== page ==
District Attorney calls for recall of ‘absurdly unsafe’ Senate Bill 82
DA responds to former senator Barbara Boxer being robbed in Oakland this week
–Dan Dow announced today that he, along with his colleagues in the California District Attorneys Association, publicly call for withdrawal of Senate Bill 82 because it is “absurdly unsafe for Californians.”
There was nothing petty about what happened to former U.S. Senator Barbara Boxer yesterday—it was a violent robbery, and it was awful,” writes Dow, “This crime occurred in broad daylight in Oakland’s Jack London District, a popular tourist destination that also happens to be in the California Senate District of Senator Nancy Skinner. The same senator who proposed declaring such horrific crimes to be misdemeanor petty thefts under SB 82.”
Make no mistake, this was a strong-arm robbery of an 80-year-old grandmother. Fortunately, she was not seriously injured. While Senator Boxer is prominent and a household name due to her lengthy tenure in Congress, there are countless other lesser- known victims who have endured similar attacks. To be clear, all these victims were subjected to a violent crime, and it would be a terrible insult to minimize their trauma by calling it misdemeanor petty theft—a low-level offense that is eligible for diversion. Recent reforms have gone too far—it is time to withdraw SB 82. This is a reckless proposal that only encourages lawlessness.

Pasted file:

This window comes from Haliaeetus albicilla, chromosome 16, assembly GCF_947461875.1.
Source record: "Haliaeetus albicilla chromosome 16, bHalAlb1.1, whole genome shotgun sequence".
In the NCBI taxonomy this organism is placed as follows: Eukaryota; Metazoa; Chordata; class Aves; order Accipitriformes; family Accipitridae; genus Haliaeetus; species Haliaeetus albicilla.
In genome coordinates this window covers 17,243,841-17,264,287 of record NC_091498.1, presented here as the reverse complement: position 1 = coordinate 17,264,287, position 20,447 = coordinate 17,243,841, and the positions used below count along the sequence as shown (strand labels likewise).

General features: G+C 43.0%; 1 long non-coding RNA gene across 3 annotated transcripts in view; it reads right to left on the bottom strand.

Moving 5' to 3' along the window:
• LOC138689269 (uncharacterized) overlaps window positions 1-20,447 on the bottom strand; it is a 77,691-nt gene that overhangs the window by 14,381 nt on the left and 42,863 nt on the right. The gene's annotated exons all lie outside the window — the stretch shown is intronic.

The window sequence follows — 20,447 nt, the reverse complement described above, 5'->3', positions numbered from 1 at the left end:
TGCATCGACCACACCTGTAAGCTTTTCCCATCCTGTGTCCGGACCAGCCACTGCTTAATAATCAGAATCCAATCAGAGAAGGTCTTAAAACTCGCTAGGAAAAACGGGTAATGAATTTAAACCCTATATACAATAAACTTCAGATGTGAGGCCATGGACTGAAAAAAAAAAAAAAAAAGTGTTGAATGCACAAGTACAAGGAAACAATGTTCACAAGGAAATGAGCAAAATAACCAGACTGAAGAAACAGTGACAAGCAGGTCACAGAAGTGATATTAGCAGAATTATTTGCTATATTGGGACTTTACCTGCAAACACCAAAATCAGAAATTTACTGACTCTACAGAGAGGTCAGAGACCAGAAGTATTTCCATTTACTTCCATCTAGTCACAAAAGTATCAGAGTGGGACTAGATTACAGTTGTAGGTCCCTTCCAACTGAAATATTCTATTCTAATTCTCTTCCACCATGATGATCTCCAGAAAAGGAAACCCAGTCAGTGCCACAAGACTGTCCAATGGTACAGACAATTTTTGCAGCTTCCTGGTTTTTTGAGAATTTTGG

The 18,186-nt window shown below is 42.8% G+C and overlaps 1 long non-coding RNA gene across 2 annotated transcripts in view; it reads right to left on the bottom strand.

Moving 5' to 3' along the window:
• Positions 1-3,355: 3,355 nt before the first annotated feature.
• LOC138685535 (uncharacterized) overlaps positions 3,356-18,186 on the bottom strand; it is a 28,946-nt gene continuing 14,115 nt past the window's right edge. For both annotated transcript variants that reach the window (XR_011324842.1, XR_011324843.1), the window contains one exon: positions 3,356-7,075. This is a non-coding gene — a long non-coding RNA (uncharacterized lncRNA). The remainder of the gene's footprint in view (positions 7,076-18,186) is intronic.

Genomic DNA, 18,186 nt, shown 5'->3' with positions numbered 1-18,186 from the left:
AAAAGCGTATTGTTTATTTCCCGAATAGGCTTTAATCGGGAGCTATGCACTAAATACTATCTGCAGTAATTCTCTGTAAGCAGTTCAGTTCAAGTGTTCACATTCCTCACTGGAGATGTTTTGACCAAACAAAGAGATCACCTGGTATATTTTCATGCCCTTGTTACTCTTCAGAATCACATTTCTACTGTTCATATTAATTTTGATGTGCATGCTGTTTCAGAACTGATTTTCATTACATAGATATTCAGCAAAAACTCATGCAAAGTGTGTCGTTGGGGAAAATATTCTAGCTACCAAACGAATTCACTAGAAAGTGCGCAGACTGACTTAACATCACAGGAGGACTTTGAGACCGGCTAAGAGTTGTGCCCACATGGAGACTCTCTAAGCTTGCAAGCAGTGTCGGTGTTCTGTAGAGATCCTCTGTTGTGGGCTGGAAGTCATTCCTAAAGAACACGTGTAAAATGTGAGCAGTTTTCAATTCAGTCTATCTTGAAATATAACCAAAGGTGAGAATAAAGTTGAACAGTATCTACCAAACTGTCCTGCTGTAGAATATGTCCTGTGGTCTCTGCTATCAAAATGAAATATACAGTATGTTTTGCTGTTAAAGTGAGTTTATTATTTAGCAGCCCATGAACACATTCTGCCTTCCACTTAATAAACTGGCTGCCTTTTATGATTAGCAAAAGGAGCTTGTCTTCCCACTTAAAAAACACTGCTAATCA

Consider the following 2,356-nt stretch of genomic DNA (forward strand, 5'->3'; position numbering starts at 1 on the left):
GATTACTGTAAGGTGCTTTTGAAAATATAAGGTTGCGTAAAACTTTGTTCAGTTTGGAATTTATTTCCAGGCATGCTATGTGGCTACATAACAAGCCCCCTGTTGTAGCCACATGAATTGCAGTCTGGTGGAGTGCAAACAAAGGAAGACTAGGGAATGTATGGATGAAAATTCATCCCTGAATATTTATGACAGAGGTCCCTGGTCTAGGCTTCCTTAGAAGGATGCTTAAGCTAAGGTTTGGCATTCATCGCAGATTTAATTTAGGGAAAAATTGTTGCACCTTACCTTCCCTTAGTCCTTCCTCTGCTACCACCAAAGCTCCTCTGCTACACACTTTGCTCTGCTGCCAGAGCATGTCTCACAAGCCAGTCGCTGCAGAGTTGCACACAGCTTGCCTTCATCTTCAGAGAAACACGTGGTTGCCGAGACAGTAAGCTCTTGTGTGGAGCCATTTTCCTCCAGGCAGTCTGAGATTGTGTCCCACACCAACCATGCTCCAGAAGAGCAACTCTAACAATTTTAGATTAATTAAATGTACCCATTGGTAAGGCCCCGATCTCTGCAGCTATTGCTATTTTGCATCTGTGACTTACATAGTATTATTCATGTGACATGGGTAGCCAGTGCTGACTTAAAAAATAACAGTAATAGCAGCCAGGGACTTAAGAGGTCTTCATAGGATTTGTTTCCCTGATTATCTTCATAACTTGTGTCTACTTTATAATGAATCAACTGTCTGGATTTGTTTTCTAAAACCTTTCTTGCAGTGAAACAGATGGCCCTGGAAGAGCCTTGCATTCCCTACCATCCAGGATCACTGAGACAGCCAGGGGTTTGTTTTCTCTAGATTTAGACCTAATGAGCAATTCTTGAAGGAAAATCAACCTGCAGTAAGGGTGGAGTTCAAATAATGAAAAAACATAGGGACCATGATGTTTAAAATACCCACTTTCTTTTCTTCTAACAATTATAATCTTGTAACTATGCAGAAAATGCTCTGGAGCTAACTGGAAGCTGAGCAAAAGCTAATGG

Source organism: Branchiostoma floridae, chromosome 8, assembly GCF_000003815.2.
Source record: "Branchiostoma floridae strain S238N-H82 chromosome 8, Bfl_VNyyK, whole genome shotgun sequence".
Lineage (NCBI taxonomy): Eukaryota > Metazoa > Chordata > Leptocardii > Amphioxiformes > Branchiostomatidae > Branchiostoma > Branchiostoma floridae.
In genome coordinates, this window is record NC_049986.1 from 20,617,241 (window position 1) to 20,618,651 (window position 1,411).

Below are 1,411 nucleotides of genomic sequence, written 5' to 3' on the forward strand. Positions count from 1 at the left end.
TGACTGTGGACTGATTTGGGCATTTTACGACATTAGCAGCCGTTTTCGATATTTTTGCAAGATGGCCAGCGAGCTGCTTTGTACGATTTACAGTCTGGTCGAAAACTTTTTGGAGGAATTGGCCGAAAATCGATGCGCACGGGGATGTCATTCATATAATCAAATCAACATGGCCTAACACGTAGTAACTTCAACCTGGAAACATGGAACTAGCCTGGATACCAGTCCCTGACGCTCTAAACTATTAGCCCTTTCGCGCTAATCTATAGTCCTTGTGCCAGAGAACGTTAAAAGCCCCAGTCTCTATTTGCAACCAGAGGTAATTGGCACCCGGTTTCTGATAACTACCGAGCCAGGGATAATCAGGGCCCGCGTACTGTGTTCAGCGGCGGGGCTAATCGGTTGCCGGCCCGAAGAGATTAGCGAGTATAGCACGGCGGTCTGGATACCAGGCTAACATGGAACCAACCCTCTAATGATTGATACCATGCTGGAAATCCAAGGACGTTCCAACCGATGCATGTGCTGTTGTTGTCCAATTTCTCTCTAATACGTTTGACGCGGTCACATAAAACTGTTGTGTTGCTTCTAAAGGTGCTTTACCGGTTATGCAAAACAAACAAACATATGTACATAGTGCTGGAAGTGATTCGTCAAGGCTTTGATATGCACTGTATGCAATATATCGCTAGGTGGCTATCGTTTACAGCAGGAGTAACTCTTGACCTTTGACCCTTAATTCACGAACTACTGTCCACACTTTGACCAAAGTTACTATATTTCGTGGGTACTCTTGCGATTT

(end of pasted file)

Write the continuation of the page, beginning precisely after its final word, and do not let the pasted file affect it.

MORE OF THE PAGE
This is exactly why I am opposing the ridiculous bill… Downgrading a violent robbery to a petty theft is legislative malpractice. It will encourage violent behavior and make our community more dangerous.
In March of this year, District Attorney Dow sent a letter to the California Senate Public Safety Committee in strong opposition to SB 82 and encouraged them to refocus on the needs of victims and survivors of crime. To view that letter and press release, click here.
The California District Attorneys Association is a statewide training and advocacy organization representing elected district attorneys, city attorneys with criminal divisions, and more than 3,500 prosecutors.